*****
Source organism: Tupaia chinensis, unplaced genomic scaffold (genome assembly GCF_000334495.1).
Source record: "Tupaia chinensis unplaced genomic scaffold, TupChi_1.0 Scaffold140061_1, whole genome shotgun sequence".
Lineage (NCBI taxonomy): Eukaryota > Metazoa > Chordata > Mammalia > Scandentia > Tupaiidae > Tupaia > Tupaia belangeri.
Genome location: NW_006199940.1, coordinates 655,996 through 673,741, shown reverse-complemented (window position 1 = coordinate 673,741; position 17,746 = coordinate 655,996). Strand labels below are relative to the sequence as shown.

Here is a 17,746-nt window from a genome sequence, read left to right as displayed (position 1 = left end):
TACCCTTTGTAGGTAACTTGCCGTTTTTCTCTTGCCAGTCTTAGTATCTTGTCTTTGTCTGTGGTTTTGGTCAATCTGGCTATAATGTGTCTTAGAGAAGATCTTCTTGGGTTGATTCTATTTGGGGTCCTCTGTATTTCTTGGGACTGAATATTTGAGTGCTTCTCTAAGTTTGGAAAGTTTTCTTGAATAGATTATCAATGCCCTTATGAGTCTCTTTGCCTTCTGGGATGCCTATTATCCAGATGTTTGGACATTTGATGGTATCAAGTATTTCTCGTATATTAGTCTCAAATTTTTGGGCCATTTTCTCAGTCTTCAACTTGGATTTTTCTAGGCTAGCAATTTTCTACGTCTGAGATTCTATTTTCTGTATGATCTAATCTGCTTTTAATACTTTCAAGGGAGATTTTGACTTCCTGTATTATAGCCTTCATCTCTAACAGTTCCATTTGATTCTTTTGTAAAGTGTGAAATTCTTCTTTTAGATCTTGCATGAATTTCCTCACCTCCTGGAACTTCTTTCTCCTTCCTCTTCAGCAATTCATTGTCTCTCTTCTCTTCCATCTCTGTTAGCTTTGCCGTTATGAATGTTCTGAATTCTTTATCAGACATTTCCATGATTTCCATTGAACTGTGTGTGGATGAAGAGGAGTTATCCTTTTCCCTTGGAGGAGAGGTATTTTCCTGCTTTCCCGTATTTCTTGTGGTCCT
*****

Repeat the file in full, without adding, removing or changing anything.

Source organism: Tupaia chinensis, unplaced genomic scaffold (genome assembly GCF_000334495.1).
Source record: "Tupaia chinensis unplaced genomic scaffold, TupChi_1.0 Scaffold140061_1, whole genome shotgun sequence".
Lineage (NCBI taxonomy): Eukaryota > Metazoa > Chordata > Mammalia > Scandentia > Tupaiidae > Tupaia > Tupaia belangeri.
Genome location: NW_006199940.1, coordinates 655,996 through 673,741, shown reverse-complemented (window position 1 = coordinate 673,741; position 17,746 = coordinate 655,996). Strand labels below are relative to the sequence as shown.

Here is a 17,746-nt window from a genome sequence, read left to right as displayed (position 1 = left end):
TACCCTTTGTAGGTAACTTGCCGTTTTTCTCTTGCCAGTCTTAGTATCTTGTCTTTGTCTGTGGTTTTGGTCAATCTGGCTATAATGTGTCTTAGAGAAGATCTTCTTGGGTTGATTCTATTTGGGGTCCTCTGTATTTCTTGGGACTGAATATTTGAGTGCTTCTCTAAGTTTGGAAAGTTTTCTTGAATAGATTATCAATGCCCTTATGAGTCTCTTTGCCTTCTGGGATGCCTATTATCCAGATGTTTGGACATTTGATGGTATCAAGTATTTCTCGTATATTAGTCTCAAATTTTTGGGCCATTTTCTCAGTCTTCAACTTGGATTTTTCTAGGCTAGCAATTTTCTACGTCTGAGATTCTATTTTCTGTATGATCTAATCTGCTTTTAATACTTTCAAGGGAGATTTTGACTTCCTGTATTATAGCCTTCATCTCTAACAGTTCCATTTGATTCTTTTGTAAAGTGTGAAATTCTTCTTTTAGATCTTGCATGAATTTCCTCACCTCCTGGAACTTCTTTCTCCTTCCTCTTCAGCAATTCATTGTCTCTCTTCTCTTCCATCTCTGTTAGCTTTGCCGTTATGAATGTTCTGAATTCTTTATCAGACATTTCCATGATTTCCATTGAACTGTGTGTGGATGAAGAGGAGTTATCCTTTTCCCTTGGAGGAGAGGTATTTTCCTGCTTTCCCGTATTTCTTGTGGTCCT